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African elephants (also known as savannah elephants) are the species of elephants in the genus Loxodonta (Greek for 'oblique-sided tooth'), one of the two existing genera in Elephantidae.

The African bush elephant (Loxodonta africana), also known as the African savanna elephant, is one of two extant African elephant species and one of three extant elephant species. It is the largest living terrestrial animal, with bulls reaching an average shoulder height of 3.04–3.36 metres (10.0–11.0 ft) and a body mass of 5.2–6.9 tonnes (11,500–15,200 lb), with the largest recorded specimen having a shoulder height of 3.96 metres (13.0 ft) and a body mass of 10.4 tonnes (22,900 lb).

It is distributed across 37 African countries and inhabits forests, grasslands and woodlands, wetlands and agricultural land. Since 2021, it has been listed as Endangered on the IUCN Red List. It is threatened foremost by habitat destruction, and in parts of its range also by poaching for meat and ivory.

It is a social mammal, travelling in herds composed of cows and their offspring. Adult bulls usually live alone or in small bachelor groups. It is a herbivore, feeding on grasses, creepers, herbs, leaves, and bark. The menstrual cycle lasts three to four months, and females are pregnant for 22 months, the longest gestation period of any mammal. The African bush elephant has grey skin with scanty hairs. Its large ears cover the whole shoulder, and can grow as large as 2 m × 1.5 m (6 ft 7 in × 4 ft 11 in). Its large ears help to reduce body heat; flapping them creates air currents and exposes large blood vessels on the inner sides to increase heat loss during hot weather. The African bush elephant's ears are pointed and triangular shaped. Its occipital plane slopes forward. Its back is shaped markedly concave. Its sturdy tusks are curved out and point forward. It's long trunk or proboscis ends with two finger-like tips. The African bush elephant is the largest and heaviest land animal. On average, males are about 3.20 m (10.5 ft) tall at the shoulder and weigh 6.0 t (6.6 short tons), while females are smaller at about 2.60 m (8 ft 6 in) tall at the shoulder and 3.0 t (3.3 short tons) in weight. The maximum recorded shoulder height of an adult bull is 3.96 m (13.0 ft), with this individual having an estimated weight of 10.4 t (11.5 short tons). Elephants attain their maximum stature when they complete the fusion of long-bone epiphyses, occurring in males around the age of 40 and females around 25 years of age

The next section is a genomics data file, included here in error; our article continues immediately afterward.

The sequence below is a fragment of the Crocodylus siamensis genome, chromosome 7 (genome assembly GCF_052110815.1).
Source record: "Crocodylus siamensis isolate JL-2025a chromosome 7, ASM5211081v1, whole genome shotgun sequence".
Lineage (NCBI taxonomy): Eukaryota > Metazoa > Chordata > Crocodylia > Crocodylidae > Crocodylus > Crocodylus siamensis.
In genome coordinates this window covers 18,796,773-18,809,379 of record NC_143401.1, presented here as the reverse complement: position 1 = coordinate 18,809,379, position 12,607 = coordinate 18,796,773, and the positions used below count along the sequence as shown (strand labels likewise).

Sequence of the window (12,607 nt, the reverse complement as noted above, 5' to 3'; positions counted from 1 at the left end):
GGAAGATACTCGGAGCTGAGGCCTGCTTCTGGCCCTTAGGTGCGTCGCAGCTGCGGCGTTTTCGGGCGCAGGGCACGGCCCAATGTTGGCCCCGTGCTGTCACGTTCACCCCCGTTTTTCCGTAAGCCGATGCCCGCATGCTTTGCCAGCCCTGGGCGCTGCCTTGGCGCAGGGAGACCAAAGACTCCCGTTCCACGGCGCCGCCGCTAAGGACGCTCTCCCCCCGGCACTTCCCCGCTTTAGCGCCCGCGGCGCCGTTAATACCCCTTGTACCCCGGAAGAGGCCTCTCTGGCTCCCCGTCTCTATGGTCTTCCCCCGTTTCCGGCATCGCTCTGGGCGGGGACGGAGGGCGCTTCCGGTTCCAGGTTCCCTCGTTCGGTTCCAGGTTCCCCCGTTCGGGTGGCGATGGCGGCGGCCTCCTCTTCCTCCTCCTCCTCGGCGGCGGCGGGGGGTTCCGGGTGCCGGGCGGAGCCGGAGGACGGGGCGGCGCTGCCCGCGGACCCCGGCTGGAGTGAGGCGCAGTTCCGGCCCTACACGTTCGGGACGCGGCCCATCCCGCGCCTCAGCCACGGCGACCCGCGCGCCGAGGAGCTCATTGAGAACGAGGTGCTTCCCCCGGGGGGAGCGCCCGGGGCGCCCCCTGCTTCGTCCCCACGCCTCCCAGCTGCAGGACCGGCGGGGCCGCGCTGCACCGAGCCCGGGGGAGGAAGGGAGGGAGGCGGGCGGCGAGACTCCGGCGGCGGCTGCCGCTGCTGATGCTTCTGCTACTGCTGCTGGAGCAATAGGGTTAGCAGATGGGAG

Taxonomy and evolution[edit][]

See also: African elephant § Taxonomy

In the 19th and 20th centuries, several zoological specimens were described by naturalists and curators of natural history museums from various parts of Africa, including:

  • Elephas (Loxodonta) oxyotis and Elephas (Loxodonta) knochenhaueri by Paul Matschie in 1900. The first was a specimen from the upper Atbara River in northern Ethiopia, and the second a specimen from the Kilwa area in Tanzania.
  • Elephas africanus toxotis, selousi, peeli, cavendishi, orleansi and rothschildi by Richard Lydekker in 1907 who assumed that ear size is a distinguishing character for a race. These specimens were shot in South Africa, Mashonaland in Zimbabwe, Aberdare Mountains and Lake Turkana area in Kenya, Somaliland, and western Sudan, respectively.
  • North African elephant (L. a. pharaohensis) by Paulus Edward Pieris Deraniyagala in 1948 was a specimen from Fayum in Egypt.

Today, these names are all considered synonyms.

A genetic study based on mitogenomic analysis revealed that the African and Asian elephant genetically diverged about 7.6 million years ago. Phylogenetic analysis of nuclear DNA of African bush and forest elephants, Asian elephant, woolly mammoth, and American mastodon revealed that the African bush elephant and the African forest elephant form a sister group that genetically diverged at least 1.9 million years ago. They are therefore considered distinct species. Gene flow between the two species, however, might have occurred after the split. Some authors have suggested that L. africana evolved from Loxodonta atlantica.

The fossil record for L. africana is sparse. The earliest possible records of the species are from the Shungura Formation around Omo in Ethiopia, which are dated to the Early Pleistocene, around 2.44-2.27 million years ago. Another possible early record is from the Kanjera site in Kenya, dating to the Middle Pleistocene, around 500,000 years ago. Genetic analysis suggests a major population expansion between 500,000-100,000 years ago. Records become more common during the Late Pleistocene, following the extinction of the last African Palaeoloxodon species, Palaeoloxodon iolensis..Fossil members of Loxodonta have only been found in Africa, where they developed in the middle Pliocene.